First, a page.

Carbon dioxide exchange and early old-field succession
Old-field succession is a widespread process active in shaping landscapes in the eastern United States, contributing significantly to the terrestrial sink of atmospheric carbon dioxide, particularly at midlatitudes. However, few studies document ecosystem-scale carbon dioxide exchange during the early years of old-field succession, particularly during the temporal transition from cultivation to abandonment. Rates of carbon dioxide exchange were measured for 20 months over a field in Virginia during the transition from an actively cultivated crop field to an unmanaged old field, including one season of crop growth and two seasons of successional growth. Ecosystem carbon respiration exceeded carbon assimilation during growing seasons and dormant periods, resulting in a net flux of carbon dioxide from the biosphere to the atmosphere of between 1.27 and 1.85 kg C m-2 for the entire 20-month period (an average loss to the atmosphere of 2.07 to 3.01 g C m-2 day -1). Crop growth (from 10 January 2001 to 6 June 2001) resulted in a net loss of between 0.22 and 0.32 kg C m-2 to the atmosphere (an average daily loss of 1.5 to 2.2 g C m-2), whereas the two seasons of successional growth combined contributed an additional 1.05 to 1.53 kg C m-2 to the atmosphere (an average daily loss of 2.2 to 3.3 g C m-2). Empirical modeling was used to demonstrate control of ecosystem carbon respiration by soil temperature, soil moisture status, and the status of vegetation growth activity. Tower-based estimates of carbon loss were compared at both short (half hourly) and long (seasonal) timescales to independent, ground-based measurements. Using estimates of carbon exchange from previously published studies, these results are placed in the context of a trajectory of old-field succession. Copyright 2006 by the American Geophysical Union.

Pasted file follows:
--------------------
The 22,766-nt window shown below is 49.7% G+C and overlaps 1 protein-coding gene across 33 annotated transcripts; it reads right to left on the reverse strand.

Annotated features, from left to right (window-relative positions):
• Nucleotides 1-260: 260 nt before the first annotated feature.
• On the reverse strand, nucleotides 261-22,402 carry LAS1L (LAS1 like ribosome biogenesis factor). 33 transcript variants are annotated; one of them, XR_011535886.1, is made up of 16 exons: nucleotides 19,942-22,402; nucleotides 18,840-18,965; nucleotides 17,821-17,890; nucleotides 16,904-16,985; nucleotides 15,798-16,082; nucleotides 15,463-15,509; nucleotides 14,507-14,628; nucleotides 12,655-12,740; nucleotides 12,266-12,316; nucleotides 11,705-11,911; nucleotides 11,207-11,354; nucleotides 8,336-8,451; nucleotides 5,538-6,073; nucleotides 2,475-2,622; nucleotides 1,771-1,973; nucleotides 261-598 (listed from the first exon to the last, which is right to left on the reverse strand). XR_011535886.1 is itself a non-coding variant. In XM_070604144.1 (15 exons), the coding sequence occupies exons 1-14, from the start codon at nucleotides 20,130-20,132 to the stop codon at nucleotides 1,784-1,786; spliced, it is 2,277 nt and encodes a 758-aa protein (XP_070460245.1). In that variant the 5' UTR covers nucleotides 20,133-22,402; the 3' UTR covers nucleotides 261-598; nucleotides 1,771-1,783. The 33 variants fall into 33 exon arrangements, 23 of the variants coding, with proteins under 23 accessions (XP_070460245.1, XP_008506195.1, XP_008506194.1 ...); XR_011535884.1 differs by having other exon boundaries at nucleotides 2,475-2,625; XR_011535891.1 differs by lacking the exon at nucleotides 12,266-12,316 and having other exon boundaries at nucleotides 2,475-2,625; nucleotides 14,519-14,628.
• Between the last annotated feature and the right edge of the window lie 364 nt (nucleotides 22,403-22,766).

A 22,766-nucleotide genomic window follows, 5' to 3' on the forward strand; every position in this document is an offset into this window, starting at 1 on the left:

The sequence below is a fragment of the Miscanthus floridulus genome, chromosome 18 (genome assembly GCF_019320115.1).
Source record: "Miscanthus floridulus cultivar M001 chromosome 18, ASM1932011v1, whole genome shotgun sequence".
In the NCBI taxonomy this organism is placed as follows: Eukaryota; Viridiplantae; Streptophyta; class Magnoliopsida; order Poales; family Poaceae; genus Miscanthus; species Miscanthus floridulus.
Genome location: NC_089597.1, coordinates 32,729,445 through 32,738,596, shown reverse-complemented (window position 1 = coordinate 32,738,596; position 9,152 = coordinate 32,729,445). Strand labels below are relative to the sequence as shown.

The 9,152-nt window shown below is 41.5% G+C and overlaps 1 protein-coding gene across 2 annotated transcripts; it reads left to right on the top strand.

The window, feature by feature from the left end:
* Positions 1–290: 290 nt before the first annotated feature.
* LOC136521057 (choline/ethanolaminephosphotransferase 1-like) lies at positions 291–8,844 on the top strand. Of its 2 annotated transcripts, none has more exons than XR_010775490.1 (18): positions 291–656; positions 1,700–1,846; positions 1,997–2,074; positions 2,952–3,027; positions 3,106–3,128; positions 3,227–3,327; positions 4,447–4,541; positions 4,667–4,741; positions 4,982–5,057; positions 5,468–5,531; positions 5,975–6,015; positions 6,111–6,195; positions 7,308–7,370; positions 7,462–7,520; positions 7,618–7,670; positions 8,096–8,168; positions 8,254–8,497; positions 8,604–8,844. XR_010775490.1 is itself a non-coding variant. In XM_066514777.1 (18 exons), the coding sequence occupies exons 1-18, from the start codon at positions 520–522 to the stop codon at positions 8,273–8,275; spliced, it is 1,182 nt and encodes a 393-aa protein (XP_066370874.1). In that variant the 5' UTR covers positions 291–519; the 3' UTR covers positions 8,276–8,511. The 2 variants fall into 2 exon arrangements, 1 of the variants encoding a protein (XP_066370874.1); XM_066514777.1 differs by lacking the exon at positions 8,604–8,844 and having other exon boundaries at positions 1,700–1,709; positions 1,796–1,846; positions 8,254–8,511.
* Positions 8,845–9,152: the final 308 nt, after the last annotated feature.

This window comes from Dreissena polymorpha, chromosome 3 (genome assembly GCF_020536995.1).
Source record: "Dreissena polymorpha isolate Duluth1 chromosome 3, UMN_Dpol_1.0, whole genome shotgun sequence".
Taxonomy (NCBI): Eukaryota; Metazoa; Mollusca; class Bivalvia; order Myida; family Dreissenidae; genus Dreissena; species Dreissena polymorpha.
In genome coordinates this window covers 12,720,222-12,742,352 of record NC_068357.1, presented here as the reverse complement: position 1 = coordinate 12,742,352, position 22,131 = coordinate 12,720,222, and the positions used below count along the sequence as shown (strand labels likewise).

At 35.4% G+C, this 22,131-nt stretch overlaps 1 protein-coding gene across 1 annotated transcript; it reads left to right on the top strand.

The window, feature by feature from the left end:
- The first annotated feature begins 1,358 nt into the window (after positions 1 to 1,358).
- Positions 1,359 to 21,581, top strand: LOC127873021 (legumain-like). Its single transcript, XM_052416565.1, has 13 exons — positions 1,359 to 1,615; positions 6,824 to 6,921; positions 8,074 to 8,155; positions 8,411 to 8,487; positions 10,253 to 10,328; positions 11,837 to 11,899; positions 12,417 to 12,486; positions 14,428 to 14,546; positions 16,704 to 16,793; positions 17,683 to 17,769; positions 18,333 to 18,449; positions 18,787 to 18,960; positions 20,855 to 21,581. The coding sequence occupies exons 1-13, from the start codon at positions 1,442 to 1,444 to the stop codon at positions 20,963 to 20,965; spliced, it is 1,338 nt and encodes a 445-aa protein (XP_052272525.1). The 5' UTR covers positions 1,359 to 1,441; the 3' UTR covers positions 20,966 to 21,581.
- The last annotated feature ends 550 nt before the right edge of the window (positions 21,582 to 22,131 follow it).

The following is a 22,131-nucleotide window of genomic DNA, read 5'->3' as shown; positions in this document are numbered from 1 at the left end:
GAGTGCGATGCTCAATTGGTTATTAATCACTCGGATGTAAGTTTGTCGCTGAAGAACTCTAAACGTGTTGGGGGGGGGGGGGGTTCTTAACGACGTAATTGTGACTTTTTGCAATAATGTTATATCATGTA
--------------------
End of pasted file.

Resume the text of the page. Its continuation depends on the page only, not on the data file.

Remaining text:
Journal of Geophysical Research: Biogeosciences
Emanuel, Ryan E.; Albertson, John D.; Epstein, Howard E.; and Williams, Christopher A., "Carbon dioxide exchange and early old-field succession" (2006). Geography. 926.